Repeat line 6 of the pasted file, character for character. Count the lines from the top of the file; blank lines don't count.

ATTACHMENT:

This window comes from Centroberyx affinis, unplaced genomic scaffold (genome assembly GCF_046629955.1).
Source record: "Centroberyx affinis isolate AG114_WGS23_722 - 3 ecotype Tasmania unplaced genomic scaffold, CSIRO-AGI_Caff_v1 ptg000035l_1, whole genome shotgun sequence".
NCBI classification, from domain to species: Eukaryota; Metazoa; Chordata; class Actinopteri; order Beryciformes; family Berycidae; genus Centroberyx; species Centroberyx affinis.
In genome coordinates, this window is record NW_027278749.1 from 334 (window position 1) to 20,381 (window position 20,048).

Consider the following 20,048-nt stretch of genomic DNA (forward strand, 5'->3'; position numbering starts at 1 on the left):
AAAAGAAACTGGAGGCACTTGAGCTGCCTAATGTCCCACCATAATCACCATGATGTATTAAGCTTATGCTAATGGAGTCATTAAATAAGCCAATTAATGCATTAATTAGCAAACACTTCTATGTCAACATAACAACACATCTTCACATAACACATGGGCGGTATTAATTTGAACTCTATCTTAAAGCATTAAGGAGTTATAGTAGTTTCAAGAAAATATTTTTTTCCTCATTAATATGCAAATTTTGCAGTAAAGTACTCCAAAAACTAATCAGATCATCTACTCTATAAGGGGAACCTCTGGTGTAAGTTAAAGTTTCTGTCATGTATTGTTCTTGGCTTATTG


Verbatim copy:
AAAAGAAACTGGAGGCACTTGAGCTGCCTAATGTCCCACCATAATCACCATGATGTATTAAGCTTATGCTAATGGAGTCATTAAATAAGCCAATTAATGCATTAATTAGCAAACACTTCTATGTCAACATAACAACACATCTTCACATAACACATGGGCGGTATTAATTTGAACTCTATCTTAAAGCATTAAGGAGTTATAGTAGTTTCAAGAAAATATTTTTTTCCTCATTAATATGCAAATTTTGCAGTAAAGTACTCCAAAAACTAATCAGATCATCTACTCTATAAGGGGAACCTCTGGTGTAAGTTAAAGTTTCTGTCATGTATTGTTCTTGGCTTATTG